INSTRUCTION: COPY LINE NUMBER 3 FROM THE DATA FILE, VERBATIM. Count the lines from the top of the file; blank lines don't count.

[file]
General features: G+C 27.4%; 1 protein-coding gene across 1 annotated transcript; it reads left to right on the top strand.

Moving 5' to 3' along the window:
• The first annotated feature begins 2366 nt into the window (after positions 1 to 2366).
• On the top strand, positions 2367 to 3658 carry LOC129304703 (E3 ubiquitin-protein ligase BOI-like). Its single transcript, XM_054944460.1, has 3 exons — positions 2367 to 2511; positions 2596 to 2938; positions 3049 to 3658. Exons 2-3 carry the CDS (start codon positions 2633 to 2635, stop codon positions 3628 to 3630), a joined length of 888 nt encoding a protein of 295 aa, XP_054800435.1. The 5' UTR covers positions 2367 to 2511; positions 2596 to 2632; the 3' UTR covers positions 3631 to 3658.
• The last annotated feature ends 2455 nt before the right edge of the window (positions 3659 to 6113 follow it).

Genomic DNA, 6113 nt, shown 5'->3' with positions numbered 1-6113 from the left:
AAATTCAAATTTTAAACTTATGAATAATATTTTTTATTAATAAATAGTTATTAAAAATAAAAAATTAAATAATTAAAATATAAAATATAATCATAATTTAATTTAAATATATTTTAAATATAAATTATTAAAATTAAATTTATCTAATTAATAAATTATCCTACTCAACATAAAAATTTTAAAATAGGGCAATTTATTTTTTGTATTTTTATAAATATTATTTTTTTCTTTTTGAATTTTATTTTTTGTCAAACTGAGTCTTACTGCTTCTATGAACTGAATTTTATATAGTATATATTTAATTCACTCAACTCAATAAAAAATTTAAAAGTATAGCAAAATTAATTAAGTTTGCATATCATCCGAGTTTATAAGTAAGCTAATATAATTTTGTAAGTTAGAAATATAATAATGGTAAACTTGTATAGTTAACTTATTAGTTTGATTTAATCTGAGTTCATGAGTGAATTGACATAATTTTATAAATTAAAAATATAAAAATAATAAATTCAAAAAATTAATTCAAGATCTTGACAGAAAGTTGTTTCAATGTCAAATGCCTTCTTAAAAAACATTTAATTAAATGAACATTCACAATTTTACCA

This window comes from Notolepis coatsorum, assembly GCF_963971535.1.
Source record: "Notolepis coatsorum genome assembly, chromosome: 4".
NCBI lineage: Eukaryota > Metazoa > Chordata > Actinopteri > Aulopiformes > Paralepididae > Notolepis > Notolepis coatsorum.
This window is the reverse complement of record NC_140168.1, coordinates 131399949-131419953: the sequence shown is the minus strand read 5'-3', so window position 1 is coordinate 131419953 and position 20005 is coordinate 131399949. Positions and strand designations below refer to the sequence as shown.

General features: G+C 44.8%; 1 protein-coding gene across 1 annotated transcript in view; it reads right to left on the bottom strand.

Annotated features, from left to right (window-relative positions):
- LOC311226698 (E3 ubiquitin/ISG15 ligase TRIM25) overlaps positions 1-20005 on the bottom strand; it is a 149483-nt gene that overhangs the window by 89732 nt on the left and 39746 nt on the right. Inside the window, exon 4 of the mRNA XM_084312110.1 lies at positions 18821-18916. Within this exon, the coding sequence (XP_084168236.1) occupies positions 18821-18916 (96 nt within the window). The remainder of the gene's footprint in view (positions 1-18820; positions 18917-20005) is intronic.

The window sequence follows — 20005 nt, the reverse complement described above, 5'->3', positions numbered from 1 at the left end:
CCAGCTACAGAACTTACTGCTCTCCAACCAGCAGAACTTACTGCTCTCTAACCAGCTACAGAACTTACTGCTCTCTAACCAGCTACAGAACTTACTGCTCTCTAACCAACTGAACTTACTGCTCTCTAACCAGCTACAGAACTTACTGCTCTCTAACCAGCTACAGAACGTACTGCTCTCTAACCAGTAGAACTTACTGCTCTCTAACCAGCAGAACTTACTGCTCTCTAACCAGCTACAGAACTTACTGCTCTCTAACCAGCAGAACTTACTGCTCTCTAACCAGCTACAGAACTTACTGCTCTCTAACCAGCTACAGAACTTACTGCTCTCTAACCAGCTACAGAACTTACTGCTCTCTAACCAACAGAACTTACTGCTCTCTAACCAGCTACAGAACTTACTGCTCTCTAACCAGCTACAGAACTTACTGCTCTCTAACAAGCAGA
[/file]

• The first annotated feature begins 2366 nt into the window (after positions 1 to 2366).